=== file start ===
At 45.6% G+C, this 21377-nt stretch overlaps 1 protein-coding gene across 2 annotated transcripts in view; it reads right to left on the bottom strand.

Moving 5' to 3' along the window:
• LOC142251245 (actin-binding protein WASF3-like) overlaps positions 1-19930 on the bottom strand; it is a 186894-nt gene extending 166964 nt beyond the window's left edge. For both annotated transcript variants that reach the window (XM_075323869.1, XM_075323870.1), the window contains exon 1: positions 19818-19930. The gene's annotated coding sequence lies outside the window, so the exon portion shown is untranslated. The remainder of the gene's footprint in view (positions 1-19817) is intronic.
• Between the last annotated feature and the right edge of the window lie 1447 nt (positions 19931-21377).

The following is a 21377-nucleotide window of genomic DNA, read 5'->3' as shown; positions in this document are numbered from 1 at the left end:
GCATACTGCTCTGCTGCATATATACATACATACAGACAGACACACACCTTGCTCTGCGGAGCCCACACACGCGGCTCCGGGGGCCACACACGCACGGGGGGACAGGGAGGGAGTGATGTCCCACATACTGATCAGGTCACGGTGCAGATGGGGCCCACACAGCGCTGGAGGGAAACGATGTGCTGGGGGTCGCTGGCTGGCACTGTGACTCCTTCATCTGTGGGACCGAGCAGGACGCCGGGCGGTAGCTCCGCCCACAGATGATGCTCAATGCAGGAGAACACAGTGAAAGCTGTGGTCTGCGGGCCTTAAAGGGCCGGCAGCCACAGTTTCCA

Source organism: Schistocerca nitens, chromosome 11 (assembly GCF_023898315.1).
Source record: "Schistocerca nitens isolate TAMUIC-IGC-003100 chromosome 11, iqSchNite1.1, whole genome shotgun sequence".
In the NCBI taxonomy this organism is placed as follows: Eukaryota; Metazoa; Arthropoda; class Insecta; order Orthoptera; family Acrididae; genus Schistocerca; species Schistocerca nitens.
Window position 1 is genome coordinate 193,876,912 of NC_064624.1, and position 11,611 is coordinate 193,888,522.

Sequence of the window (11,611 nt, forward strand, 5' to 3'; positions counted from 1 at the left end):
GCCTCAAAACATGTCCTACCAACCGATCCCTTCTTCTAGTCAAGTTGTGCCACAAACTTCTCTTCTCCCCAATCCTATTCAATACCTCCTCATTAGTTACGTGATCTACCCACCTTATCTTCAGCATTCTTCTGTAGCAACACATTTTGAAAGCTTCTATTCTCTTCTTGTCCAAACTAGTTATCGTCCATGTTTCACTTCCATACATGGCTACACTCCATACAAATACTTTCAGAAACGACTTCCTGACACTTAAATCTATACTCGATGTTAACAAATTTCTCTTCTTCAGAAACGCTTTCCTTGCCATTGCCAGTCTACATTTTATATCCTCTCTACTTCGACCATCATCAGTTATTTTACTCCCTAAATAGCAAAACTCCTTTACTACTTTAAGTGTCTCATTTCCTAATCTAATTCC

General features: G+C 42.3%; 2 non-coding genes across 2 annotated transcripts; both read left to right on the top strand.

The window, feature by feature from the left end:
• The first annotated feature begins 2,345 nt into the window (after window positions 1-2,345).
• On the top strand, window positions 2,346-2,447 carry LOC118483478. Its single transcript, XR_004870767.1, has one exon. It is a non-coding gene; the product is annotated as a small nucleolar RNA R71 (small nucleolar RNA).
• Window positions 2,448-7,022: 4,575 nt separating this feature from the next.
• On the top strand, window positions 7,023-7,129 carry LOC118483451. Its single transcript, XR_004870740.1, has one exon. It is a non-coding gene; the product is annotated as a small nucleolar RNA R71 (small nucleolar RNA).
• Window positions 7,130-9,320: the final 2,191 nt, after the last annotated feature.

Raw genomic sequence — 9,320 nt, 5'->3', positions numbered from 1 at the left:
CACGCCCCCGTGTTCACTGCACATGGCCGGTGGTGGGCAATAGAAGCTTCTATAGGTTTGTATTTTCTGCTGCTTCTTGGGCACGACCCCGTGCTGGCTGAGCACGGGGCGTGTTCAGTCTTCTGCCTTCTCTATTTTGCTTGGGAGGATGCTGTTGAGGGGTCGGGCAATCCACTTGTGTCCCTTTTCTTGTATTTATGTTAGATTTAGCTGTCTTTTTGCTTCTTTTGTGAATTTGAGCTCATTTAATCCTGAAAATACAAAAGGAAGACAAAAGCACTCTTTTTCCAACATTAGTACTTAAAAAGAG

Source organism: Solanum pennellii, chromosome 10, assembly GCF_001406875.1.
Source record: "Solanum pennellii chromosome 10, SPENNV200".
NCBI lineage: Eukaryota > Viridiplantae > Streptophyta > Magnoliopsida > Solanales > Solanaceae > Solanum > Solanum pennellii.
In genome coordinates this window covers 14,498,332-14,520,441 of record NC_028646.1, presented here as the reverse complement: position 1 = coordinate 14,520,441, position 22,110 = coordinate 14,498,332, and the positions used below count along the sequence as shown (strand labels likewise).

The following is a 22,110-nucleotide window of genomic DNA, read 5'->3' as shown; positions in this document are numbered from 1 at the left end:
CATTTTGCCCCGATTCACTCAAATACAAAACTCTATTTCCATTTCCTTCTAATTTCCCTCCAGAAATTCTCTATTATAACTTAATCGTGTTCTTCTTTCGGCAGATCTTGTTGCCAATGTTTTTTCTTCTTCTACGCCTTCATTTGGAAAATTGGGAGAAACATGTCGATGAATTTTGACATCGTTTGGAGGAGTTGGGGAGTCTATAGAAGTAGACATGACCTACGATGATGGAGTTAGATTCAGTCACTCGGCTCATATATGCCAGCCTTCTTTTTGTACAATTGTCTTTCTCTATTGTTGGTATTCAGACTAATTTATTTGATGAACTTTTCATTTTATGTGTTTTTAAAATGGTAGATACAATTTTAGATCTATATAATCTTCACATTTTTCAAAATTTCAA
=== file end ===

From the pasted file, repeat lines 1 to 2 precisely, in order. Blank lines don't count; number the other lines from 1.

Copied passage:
At 45.6% G+C, this 21377-nt stretch overlaps 1 protein-coding gene across 2 annotated transcripts in view; it reads right to left on the bottom strand.

Moving 5' to 3' along the window: